Restaurateurs have been feeling the effects of Brexit over the past couple of years, hit by rising costs, challenge with supplies and a lack of staff, but for Selin Kiazim these haven’t been the only problems. Publication of the Oklava chef’s second book was delayed by a Brexit-related paper shortage meaning that it is only hitting shelves now having been penned a while back. You couldn’t make it up.
Now finally available, Three takes a deep dive into acid, texture, and contrast, which Kaizim describes as the ‘magic elements’ that make a plate of food come into its own. Split into two parts, the first half of the book deals with each element - or building block – first with an introduction and then a rundown of various glazes, dressings and condiments that put the theory into practice.
The book is said to provide the essential foundations to redefine everyday cooking to help people make the leap from following a recipe to the exact detail to gently veering off course with confidence and learning to put their own stamp on dishes. Kiazim attempts this by first laying down the foundations, exploring aspects such as acid as a balancing agent (no two acids are the same, she counsels), the omnipresence of texture and why contrast is so important in making dishes actually ‘work’. Users of the book are then required to combine these teachings, to cook and then to scrutinise their results – does the dish work? If so, what makes it work? If not, why? What is it lacking? When these questions can finally, and confidently be answered, she will have achieved her goal.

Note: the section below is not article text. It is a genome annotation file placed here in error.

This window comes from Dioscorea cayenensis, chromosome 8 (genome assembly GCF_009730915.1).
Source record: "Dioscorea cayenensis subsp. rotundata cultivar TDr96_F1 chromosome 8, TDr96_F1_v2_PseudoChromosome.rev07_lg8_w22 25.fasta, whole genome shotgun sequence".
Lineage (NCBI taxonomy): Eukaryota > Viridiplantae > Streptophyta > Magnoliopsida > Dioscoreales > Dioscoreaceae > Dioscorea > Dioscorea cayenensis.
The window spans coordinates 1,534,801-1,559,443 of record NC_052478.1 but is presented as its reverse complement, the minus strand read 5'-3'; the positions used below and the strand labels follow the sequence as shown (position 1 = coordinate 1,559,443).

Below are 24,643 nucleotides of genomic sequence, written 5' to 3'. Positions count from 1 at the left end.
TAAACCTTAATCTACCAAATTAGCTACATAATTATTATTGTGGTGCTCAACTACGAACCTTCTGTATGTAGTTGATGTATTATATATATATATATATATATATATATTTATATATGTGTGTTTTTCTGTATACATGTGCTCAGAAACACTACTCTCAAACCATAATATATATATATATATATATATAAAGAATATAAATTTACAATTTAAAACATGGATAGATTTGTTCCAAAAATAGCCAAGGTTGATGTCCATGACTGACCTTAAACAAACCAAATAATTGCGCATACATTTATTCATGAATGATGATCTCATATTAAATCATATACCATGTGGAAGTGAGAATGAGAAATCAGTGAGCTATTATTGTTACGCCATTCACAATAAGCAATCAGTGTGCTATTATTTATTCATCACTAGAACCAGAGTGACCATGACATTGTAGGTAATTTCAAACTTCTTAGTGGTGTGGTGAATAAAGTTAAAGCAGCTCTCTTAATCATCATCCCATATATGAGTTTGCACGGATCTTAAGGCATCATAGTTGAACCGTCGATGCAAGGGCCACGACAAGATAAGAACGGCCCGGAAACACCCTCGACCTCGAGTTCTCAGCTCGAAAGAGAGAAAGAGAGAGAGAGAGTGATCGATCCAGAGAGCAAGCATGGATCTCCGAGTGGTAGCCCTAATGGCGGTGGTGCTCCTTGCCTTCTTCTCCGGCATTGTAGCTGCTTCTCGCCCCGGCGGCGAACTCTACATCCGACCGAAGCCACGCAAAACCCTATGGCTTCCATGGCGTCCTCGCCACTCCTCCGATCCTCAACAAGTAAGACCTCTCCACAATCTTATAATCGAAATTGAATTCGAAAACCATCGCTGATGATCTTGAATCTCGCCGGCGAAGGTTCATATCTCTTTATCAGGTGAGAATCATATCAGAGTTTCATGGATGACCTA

As for the recipes themselves, which begin on page 90, they are broken down into 10 chapters including fruit, nuts, seafood, poultry and meat, roots and tubers, and nightshades and mushrooms. Each chapter has around five to seven recipes, most of an Asian or Middle Eastern persuasion, where the marriage of acid, texture and contrast is often at its most interesting and effective.
Parallels can be drawn between Three and Samin Nosrat’s seminal Salt, Fat, Acid, Heat, which also breaks down the process of cooking into a small number of elements and which attempts to liberate the user from sticking slavishly to recipes. With Three, however, Kiazim doesn’t dig as deep in terms of techniques or in the science behind cooking as Nosrat’s more instructional tome, making it more of an everyday cookbook, and a very good one at that.
Three: Acid, texture, contrast
Author: Selin Kiazim
Number of pages: 255
Must try recipe: Smoked haddock, leeks, and sherry caramel
Publisher and price: Hardie Grant, £25